Second, the court rejected the argument that the components of the AIV system did not constitute trade secrets because they were simply a representation of Mapei’s own data used to populate the system. The court concluded that even though Mapei’s data was part of the system, the back end of the system, and how the data worked together, was not readily ascertainable to unauthorized users of the system.

Third, the court rejected the argument that the injunction should fail because there was no direct proof of misappropriation. The court noted that in most trade secret cases only circumstantial proof of misappropriation exists. Indeed, it is the rare case that has a smoking gun. Here, JM provided evidence showing the login credentials were shared to allow unauthorized users access to the system. That was sufficient to satisfy the misappropriation prong.

Fourth, the court rejected the argument that the trial court was wrong to rely on the presumption of irreparable harm provided by the Florida Uniform Trade Secrets Act. It further noted that beyond the mere presumption, there was evidence of harm shown by the fact that the misappropriated information was provided to JM’s competitor—Southeastern. Citing its precedent in Hatfield v. AutoNation, Inc., 939 So. 2d 155 (Fla. 4th DCA 2006), the court said that the fact that one can only speculate as to the potential harm of the information being disseminated demonstrates the irreparable harm.

Fifth, the court concluded that the trial court should have extended the injunction to Southeastern to prohibit the competitor from actually using the trade secret information that it should not have received.


This decision highlights risks in a situation that is all too common in a cloud-based economy. Many businesses use third-party cloud-based services to automate business processes from marketing to human resources to manufacturing and beyond. Often this involves a vendor customizing an off-the-shelf system or framework to meet the specific needs of the customer.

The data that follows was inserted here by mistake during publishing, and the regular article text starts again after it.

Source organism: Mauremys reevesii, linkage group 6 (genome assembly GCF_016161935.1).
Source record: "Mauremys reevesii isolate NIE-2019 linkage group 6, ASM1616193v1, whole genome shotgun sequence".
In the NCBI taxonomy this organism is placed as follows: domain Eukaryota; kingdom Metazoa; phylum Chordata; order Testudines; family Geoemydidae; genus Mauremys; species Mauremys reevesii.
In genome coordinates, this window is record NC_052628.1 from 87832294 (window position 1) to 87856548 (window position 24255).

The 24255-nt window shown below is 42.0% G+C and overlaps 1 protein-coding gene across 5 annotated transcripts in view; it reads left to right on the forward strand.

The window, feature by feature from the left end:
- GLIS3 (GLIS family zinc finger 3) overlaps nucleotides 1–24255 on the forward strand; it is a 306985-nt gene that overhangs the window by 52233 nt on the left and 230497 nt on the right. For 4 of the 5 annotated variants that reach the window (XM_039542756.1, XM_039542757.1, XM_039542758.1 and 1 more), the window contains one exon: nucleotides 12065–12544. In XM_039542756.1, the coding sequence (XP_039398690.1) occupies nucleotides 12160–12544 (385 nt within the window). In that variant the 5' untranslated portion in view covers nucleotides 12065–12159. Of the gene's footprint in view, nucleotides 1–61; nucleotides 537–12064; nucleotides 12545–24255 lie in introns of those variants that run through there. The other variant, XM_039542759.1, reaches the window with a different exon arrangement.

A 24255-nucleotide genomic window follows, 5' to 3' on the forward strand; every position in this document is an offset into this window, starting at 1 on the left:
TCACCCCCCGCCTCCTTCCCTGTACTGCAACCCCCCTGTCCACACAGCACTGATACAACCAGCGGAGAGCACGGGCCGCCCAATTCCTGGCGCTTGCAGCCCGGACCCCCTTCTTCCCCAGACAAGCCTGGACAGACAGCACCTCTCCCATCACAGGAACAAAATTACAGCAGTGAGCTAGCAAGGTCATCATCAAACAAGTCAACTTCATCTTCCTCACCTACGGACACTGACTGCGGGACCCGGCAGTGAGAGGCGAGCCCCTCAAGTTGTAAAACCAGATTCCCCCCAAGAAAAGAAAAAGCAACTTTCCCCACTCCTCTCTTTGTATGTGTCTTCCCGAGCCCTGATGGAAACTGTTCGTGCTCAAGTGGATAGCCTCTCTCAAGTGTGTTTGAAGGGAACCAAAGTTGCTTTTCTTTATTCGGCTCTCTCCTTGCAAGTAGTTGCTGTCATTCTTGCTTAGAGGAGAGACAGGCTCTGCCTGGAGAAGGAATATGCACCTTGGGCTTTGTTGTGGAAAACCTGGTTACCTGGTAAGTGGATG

Problems often arise, however, when the customer later wants to use another vendor or internal system for a similar service. The internal developers or new vendor will need to implement very similar customizations, and often the easiest way to accomplish that is to show the new vendor or developers the old system. If not done carefully, however, that disclosure can be a violation of confidentiality terms in the original agreement, particularly where the new vendor is a competitor of the prior vendor.

Businesses are advised to consider transition processes carefully when negotiating services agreements. Understanding how such a transition will be accomplished, what can and cannot be shown to future developers, and obtaining assurances that business processes, system customizations, and outputs can be replicated freely can help avoid expensive litigation and maintain flexibility.

This decision also serves as a cautionary tale of why it is critical to review closely the details of confidentiality agreements to identify clearly what categories of information qualify for protection, and, in the event of a business divorce, who has rights to do what with categories of information housed within an electronic system. Thus, businesses should: (i) define what is confidential in specific terms, not general terms; (ii) ensure that any customizations made to suit the needs of that business are not assigned back to a vendor; (iii) contemplate the procedures for transition to a new solution at the outset of the agreement; and, (iv) review the agreement before beginning the transition process.

Finally, even with a favorable injunctive order, it may be worthwhile for businesses to file an appeal or cross-appeal of the denial of full relief.